Each year it seems the advertising, television shows, websites, videos and magazine pages that flash before us on a daily basis are even more degrading and explicit. Marketers have long since adopted the mindset that “sex sells” everything from clothing to household products and food. Advertising and entertainment executives continue to push the bounds of propriety from the big screen to the tiny ones on our hand-held devices. The performance by pop stars Miley Cyrus and Robin Thicke at the Video Music Awards was a telling example of how sexualized and perverted some segments of our culture have become.
Within this societal context, it is sadly no wonder that pornography, once the seedy purview of a few, is now so prevalent and readily accessible. Today, fleshy, intimate images of men and women together or alone are touted as free speech, art, no big deal, or a source of sexual freedom and empowerment.
Political and cultural forces say pornography is protected by the first amendment, but the truth is the multibillion-dollar smut industry has wreaked harmful, long-lasting effects on a society which must be protected. It destroys lives, souls and marriages of both producers and consumers. Several actors in the smut industry have suffered tremendously from physical and sexual abuse, often being forced into prostitution and human trafficking. By the grace of God, some have come out on the other side and begun to heal their wounds and speak out about the myths and dangers of the pornography industry.
With objectification of human beings – most often women—its sole purpose, pornography impairs one’s ability to achieve true intimacy—sexual and emotional union within the sacrament of marriage. In fact, today pornography is commonly cited as a factor in marriage breakups. Citing the ubiquitous, pervasive nature of pornography, Diocese of Arlington Bishop Paul S. Loverde has issued a new edition of his pastoral letter “Bought with a Price,” in which he reminds us the Church teaches that pornography “perverts the conjugal act, the intimate giving of spouses to each other.” (Catechism of the Catholic Church, #2354) While critics claim the Church condemns pornography, premarital sex and other perversions of human sexuality because it “hates the body” or “hates sexual expression,” Church teaching on sexuality stems from the conviction that “it is the resurrection of the body that is our hope, and our recognition of the body as an integral part of the human person is the foundation of Christian chastity,” as Bishop Loverde reminds us.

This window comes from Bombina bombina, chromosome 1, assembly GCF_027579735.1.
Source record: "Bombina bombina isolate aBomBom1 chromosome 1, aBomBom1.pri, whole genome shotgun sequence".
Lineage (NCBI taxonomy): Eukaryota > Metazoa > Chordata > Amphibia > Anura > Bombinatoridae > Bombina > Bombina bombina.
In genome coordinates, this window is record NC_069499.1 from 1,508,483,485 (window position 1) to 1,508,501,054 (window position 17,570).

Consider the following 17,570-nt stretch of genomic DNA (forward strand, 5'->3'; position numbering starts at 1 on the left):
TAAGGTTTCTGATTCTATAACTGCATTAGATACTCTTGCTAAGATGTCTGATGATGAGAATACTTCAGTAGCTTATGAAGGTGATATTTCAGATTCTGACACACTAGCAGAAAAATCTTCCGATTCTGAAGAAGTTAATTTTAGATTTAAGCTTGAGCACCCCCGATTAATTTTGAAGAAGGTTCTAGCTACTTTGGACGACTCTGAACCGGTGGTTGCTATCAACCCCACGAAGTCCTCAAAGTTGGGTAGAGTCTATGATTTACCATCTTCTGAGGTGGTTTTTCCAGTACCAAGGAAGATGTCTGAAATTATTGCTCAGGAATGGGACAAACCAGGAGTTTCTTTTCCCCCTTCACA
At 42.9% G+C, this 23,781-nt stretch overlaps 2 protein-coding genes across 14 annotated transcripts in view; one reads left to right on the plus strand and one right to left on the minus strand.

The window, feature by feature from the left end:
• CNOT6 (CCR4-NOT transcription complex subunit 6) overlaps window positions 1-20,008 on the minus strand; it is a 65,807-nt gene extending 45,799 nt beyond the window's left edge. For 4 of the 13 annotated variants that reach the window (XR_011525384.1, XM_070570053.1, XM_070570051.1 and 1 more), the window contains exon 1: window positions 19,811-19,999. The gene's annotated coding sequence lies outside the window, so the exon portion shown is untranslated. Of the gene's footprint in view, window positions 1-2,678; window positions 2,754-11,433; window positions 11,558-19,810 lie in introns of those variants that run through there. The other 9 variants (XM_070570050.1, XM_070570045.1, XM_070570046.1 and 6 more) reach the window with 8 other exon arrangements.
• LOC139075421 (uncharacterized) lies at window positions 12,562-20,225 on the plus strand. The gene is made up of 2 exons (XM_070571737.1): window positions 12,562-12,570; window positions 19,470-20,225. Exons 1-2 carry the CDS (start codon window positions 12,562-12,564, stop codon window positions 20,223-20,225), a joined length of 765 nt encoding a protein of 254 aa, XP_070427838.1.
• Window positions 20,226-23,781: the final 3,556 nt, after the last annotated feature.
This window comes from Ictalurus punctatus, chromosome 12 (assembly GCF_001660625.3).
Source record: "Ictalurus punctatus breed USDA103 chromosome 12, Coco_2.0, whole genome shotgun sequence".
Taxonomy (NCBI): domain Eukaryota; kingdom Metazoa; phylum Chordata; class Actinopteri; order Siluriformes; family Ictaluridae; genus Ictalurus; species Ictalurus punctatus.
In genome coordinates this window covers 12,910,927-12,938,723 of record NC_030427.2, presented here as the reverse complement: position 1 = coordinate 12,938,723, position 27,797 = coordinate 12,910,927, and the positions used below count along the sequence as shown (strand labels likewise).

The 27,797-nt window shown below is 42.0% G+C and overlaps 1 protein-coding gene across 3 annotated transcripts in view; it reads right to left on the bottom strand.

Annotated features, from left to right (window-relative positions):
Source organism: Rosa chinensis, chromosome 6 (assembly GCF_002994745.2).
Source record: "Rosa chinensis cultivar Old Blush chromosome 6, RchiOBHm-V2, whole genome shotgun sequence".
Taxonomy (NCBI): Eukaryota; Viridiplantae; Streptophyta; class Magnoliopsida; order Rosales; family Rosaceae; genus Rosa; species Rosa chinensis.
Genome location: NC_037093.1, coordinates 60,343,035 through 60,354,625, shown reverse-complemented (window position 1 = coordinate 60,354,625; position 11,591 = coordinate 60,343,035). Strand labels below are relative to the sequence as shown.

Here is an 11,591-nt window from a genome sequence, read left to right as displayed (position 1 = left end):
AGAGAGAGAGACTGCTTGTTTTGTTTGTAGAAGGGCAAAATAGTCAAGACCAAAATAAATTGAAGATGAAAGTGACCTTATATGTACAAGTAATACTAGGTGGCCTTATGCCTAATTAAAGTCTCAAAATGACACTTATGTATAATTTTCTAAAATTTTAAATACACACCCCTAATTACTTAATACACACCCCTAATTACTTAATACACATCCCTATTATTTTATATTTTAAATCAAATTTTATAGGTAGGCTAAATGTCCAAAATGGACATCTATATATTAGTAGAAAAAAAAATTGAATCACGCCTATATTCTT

Exposure to our increasingly pornographic culture cannot always be avoided. Yet as members of the body of Christ, we can witness to the truth of human sexuality through our actions.
As Christian citizens, we have a right and a duty to demand laws that “place reasonable restrictions on depictions of the human body and human intimacy,” to secure a culture that supports the dignity of every person. Find out what efforts you can make in your own home and community to protect our children from gaining access to the insidious poison of pornography. Ask your legislator to support restrictions on the production, distribution and consumption of pornography. Protection of this industry under the guise of freedom of speech or freedom of expression is not public service, but complicity. Join together to create a society that promotes life and dignity for our children.